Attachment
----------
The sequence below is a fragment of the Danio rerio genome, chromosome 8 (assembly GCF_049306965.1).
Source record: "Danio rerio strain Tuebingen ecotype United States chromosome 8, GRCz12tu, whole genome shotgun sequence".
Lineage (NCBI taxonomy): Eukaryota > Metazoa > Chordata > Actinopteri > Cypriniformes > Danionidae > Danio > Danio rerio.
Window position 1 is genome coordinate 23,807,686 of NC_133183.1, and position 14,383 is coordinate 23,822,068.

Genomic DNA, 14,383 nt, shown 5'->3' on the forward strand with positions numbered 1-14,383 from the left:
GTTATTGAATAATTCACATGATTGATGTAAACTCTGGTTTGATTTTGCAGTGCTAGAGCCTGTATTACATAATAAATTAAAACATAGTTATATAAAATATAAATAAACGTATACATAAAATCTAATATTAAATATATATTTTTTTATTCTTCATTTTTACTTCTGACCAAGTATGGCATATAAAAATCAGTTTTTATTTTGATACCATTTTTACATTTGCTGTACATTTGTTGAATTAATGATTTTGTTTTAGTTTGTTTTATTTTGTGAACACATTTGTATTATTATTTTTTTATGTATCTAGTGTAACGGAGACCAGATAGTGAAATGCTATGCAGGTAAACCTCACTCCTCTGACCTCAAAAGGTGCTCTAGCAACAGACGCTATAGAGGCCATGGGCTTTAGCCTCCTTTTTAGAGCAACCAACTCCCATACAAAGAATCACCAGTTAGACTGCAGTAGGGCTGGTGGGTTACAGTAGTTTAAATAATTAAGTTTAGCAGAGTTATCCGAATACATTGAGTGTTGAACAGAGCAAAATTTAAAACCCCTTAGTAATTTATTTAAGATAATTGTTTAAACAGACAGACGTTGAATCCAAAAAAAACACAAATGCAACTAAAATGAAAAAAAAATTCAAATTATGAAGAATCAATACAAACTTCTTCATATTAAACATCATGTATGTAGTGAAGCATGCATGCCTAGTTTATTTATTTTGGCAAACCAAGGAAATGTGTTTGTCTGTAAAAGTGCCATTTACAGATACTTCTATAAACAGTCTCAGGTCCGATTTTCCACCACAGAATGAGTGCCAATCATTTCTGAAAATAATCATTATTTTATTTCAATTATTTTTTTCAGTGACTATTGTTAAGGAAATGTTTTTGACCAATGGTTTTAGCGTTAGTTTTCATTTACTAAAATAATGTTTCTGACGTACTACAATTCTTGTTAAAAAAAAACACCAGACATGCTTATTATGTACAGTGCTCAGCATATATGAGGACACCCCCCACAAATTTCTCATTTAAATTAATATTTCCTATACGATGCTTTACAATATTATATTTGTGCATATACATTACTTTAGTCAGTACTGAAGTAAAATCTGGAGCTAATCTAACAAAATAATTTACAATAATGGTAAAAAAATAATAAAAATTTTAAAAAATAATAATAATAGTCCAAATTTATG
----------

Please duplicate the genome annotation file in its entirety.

The sequence below is a fragment of the Danio rerio genome, chromosome 8 (assembly GCF_049306965.1).
Source record: "Danio rerio strain Tuebingen ecotype United States chromosome 8, GRCz12tu, whole genome shotgun sequence".
Lineage (NCBI taxonomy): Eukaryota > Metazoa > Chordata > Actinopteri > Cypriniformes > Danionidae > Danio > Danio rerio.
Window position 1 is genome coordinate 23,807,686 of NC_133183.1, and position 14,383 is coordinate 23,822,068.

Genomic DNA, 14,383 nt, shown 5'->3' on the forward strand with positions numbered 1-14,383 from the left:
GTTATTGAATAATTCACATGATTGATGTAAACTCTGGTTTGATTTTGCAGTGCTAGAGCCTGTATTACATAATAAATTAAAACATAGTTATATAAAATATAAATAAACGTATACATAAAATCTAATATTAAATATATATTTTTTTATTCTTCATTTTTACTTCTGACCAAGTATGGCATATAAAAATCAGTTTTTATTTTGATACCATTTTTACATTTGCTGTACATTTGTTGAATTAATGATTTTGTTTTAGTTTGTTTTATTTTGTGAACACATTTGTATTATTATTTTTTTATGTATCTAGTGTAACGGAGACCAGATAGTGAAATGCTATGCAGGTAAACCTCACTCCTCTGACCTCAAAAGGTGCTCTAGCAACAGACGCTATAGAGGCCATGGGCTTTAGCCTCCTTTTTAGAGCAACCAACTCCCATACAAAGAATCACCAGTTAGACTGCAGTAGGGCTGGTGGGTTACAGTAGTTTAAATAATTAAGTTTAGCAGAGTTATCCGAATACATTGAGTGTTGAACAGAGCAAAATTTAAAACCCCTTAGTAATTTATTTAAGATAATTGTTTAAACAGACAGACGTTGAATCCAAAAAAAACACAAATGCAACTAAAATGAAAAAAAAATTCAAATTATGAAGAATCAATACAAACTTCTTCATATTAAACATCATGTATGTAGTGAAGCATGCATGCCTAGTTTATTTATTTTGGCAAACCAAGGAAATGTGTTTGTCTGTAAAAGTGCCATTTACAGATACTTCTATAAACAGTCTCAGGTCCGATTTTCCACCACAGAATGAGTGCCAATCATTTCTGAAAATAATCATTATTTTATTTCAATTATTTTTTTCAGTGACTATTGTTAAGGAAATGTTTTTGACCAATGGTTTTAGCGTTAGTTTTCATTTACTAAAATAATGTTTCTGACGTACTACAATTCTTGTTAAAAAAAAACACCAGACATGCTTATTATGTACAGTGCTCAGCATATATGAGGACACCCCCCACAAATTTCTCATTTAAATTAATATTTCCTATACGATGCTTTACAATATTATATTTGTGCATATACATTACTTTAGTCAGTACTGAAGTAAAATCTGGAGCTAATCTAACAAAATAATTTACAATAATGGTAAAAAAATAATAAAAATTTTAAAAAATAATAATAATAGTCCAAATTTATG